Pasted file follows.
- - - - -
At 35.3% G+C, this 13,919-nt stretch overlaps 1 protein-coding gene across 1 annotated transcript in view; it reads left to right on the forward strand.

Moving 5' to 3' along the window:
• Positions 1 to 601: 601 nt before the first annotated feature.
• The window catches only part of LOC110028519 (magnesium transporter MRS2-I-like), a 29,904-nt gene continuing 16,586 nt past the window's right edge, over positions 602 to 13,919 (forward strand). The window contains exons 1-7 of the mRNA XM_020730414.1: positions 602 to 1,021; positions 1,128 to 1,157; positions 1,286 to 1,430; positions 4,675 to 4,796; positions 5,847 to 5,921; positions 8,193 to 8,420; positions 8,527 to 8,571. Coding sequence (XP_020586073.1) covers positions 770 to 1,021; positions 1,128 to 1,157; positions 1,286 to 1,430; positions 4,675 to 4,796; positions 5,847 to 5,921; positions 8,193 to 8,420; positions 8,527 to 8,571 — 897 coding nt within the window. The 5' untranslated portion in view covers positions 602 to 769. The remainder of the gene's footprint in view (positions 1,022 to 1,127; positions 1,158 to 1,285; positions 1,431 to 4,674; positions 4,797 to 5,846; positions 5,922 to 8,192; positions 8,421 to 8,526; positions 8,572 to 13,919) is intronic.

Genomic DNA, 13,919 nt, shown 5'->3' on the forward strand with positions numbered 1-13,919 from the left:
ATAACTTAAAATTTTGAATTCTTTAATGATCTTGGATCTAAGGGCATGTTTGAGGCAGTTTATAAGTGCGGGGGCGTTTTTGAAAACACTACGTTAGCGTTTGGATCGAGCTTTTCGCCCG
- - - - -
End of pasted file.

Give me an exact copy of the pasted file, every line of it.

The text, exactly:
At 35.3% G+C, this 13,919-nt stretch overlaps 1 protein-coding gene across 1 annotated transcript in view; it reads left to right on the forward strand.

Moving 5' to 3' along the window:
• Positions 1 to 601: 601 nt before the first annotated feature.
• The window catches only part of LOC110028519 (magnesium transporter MRS2-I-like), a 29,904-nt gene continuing 16,586 nt past the window's right edge, over positions 602 to 13,919 (forward strand). The window contains exons 1-7 of the mRNA XM_020730414.1: positions 602 to 1,021; positions 1,128 to 1,157; positions 1,286 to 1,430; positions 4,675 to 4,796; positions 5,847 to 5,921; positions 8,193 to 8,420; positions 8,527 to 8,571. Coding sequence (XP_020586073.1) covers positions 770 to 1,021; positions 1,128 to 1,157; positions 1,286 to 1,430; positions 4,675 to 4,796; positions 5,847 to 5,921; positions 8,193 to 8,420; positions 8,527 to 8,571 — 897 coding nt within the window. The 5' untranslated portion in view covers positions 602 to 769. The remainder of the gene's footprint in view (positions 1,022 to 1,127; positions 1,158 to 1,285; positions 1,431 to 4,674; positions 4,797 to 5,846; positions 5,922 to 8,192; positions 8,421 to 8,526; positions 8,572 to 13,919) is intronic.

Genomic DNA, 13,919 nt, shown 5'->3' on the forward strand with positions numbered 1-13,919 from the left:
ATAACTTAAAATTTTGAATTCTTTAATGATCTTGGATCTAAGGGCATGTTTGAGGCAGTTTATAAGTGCGGGGGCGTTTTTGAAAACACTACGTTAGCGTTTGGATCGAGCTTTTCGCCCG